The independent Slovak Republic celebrated 25 years of existence on January 1, 2018. While expectations and predictions for the newly-formed state were rather pessimistic and cautious 25 years ago, the story of independent Slovakia is a success, at least from the economic point of view. Slovakia has transformed into a country with a functioning market economy and is now a member of WTO, OECD, NATO, the EU and the eurozone. Real wages are 73 percent higher than in 1993 and average Slovaks can afford more goods and services than they could 25 years ago. Slovakia still lags behind its former peer, the Czech Republic, which started from a better position. The gap between the two countries, however, is getting smaller.
Yet Slovakia should not rest on its laurels. To remain competitive and maintain its economic growth, it needs to improve its education, implementation of innovations and research as well as development in order to become a knowledge-based economy that does not remain the assembly hall of the Europe.
“Slovakia, in spite of the pessimistic baseline factors, belongs among the most successful economies of the former Eastern Bloc,” said Vladimír Masár, who occupied senior governmental positions when the federation was splitting and the new Slovak and Czech Republics were created. “We are not only maintaining the pace within the Visegrad Group, but we also manage to reduce the gap towards the EU average. But the continuation of the success of the last 25 years is not a matter of course. Slovakia’s economy should undergo a qualitative change in order to generate higher added value.”
A look back
Vladimír Masár, when looking back on the development of independent Slovakia and its economy, sees two main processes affecting the country’s development over the last 25 years.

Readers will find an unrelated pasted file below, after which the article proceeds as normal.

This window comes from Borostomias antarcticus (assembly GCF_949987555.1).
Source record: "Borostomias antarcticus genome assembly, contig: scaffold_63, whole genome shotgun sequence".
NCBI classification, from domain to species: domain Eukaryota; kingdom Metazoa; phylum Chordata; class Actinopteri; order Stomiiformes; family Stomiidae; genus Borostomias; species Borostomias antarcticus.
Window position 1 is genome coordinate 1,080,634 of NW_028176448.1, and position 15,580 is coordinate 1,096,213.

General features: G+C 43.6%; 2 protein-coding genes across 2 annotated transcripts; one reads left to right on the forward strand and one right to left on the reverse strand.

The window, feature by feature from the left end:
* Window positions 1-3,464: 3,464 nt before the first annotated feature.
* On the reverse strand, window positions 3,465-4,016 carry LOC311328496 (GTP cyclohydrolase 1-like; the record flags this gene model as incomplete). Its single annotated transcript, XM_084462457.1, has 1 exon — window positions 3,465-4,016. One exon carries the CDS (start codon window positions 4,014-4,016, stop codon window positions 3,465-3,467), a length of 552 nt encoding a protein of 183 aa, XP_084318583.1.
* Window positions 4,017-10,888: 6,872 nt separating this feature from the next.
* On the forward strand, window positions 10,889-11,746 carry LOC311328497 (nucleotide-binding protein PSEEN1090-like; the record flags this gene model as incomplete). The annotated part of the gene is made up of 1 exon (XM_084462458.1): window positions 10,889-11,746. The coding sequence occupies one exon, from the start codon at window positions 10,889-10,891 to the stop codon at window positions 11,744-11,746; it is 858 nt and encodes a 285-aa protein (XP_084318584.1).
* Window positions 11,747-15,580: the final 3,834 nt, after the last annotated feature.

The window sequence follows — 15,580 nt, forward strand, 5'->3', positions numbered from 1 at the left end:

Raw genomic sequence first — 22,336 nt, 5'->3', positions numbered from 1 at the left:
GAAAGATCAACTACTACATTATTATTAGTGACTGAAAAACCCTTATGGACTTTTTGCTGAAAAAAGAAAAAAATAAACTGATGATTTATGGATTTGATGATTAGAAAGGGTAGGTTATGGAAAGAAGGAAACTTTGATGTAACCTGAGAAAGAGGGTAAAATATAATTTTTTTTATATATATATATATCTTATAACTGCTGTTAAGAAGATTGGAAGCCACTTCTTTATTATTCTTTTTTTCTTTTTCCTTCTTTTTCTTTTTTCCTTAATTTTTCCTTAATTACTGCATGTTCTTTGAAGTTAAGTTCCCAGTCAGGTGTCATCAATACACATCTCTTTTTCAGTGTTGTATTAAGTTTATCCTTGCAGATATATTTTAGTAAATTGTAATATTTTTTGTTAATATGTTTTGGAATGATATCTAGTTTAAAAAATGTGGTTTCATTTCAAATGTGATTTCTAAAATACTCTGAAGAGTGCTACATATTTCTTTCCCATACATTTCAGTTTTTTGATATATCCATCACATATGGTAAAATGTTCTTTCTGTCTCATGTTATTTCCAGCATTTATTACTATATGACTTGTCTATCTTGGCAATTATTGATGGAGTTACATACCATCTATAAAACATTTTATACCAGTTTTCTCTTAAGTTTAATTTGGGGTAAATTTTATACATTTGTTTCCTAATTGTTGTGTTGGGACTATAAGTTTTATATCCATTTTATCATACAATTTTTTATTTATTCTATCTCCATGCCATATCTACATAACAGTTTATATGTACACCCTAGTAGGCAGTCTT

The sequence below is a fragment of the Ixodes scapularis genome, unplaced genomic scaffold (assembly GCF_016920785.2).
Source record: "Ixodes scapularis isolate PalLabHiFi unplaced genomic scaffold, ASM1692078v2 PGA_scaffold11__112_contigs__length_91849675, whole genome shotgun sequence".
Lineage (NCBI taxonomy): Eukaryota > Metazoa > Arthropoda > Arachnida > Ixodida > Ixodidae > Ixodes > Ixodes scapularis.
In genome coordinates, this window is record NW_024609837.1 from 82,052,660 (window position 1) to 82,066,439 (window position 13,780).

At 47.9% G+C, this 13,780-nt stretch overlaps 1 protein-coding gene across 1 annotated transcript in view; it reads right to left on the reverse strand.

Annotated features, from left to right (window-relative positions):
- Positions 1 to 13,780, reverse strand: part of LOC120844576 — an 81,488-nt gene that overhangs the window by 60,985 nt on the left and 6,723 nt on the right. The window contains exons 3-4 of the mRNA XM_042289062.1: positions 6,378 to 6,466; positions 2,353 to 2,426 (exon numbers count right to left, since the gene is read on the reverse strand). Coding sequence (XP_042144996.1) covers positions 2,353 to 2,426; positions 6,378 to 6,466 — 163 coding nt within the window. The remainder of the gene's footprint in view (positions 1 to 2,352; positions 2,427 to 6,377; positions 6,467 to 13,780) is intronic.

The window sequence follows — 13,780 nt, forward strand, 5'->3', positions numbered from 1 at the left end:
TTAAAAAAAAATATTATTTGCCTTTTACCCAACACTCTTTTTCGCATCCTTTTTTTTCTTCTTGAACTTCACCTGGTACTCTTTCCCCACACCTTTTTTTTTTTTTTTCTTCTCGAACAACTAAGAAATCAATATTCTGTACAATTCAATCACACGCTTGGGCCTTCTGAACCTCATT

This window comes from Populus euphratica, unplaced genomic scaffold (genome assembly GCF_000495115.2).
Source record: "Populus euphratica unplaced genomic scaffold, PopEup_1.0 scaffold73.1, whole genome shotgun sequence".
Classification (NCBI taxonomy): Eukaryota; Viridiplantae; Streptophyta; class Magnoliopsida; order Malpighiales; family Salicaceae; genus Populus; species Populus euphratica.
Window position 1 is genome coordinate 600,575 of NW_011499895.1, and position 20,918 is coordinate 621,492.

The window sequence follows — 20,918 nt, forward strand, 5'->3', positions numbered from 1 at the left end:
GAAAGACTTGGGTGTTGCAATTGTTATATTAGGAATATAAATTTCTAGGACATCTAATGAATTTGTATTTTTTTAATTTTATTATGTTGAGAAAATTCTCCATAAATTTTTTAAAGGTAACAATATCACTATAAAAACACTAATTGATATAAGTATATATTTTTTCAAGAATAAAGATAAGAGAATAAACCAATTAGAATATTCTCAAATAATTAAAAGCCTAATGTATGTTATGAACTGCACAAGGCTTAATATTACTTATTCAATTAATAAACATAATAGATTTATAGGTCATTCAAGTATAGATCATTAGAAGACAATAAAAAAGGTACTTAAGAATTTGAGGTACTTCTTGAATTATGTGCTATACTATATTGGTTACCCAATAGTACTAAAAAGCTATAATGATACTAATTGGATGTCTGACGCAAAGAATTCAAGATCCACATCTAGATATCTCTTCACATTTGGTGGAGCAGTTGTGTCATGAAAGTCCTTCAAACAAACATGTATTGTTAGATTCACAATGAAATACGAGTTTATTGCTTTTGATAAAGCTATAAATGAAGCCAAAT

“When speaking about 25 years of independent Slovakia, it is very important to understand the beginning, at what time the Slovak Republic was established and what were the baseline factors,” said Masár. When the federation split, he held senior positions in the finance ministry and later became the first governor of the newly-established Slovak central bank, the National Bank of Slovakia (NBS). Since 2000, he has served as director of Deloitte in Slovakia.
In his opinion, many people do not distinguish between the economy’s transformation and the split of the federation and the impacts they had on Slovakia’s economy. Masár believes these processes are separate as the Slovak economy would have to undergo transformation from the centrally-controlled economy to a market economy, regardless of the ensuing split of the federation and creation of independent states.
“The transformation of the communist and centrally-controlled economy to a market economy was dramatic and fundamental,” said Masár.
The Czech-Slovak economy was not the only one undergoing this transformation since the whole Eastern Bloc consisting of satellites of the former Soviet Union as well as former member states of the Soviet Union had to undergo the transformation as well.
“At that time, even Western economists did not dare say how to manage such a process because nobody had any experiences with the fall of such a huge economic block,” said Masár. “It was a unique, historically unparalleled event.”
What was very important, Masár recalled, was securing the fast change of ownership of state assets in order for communist parties to lose economic control over the countries. This was due to the assumption that if communist parties hold economic power, they can easily regain political power.
“This was one of the reasons why many transfers of ownership were quite peculiar and rightfully criticised, either due to their effectiveness or transparency,” recalled Masár, adding that at the time the quality of the processes was not as important as the speed at which they were completed. “Nobody could say at that time whether this was not just another 1968, and everything would revert to the past. This time aspect was a very important realization back then.”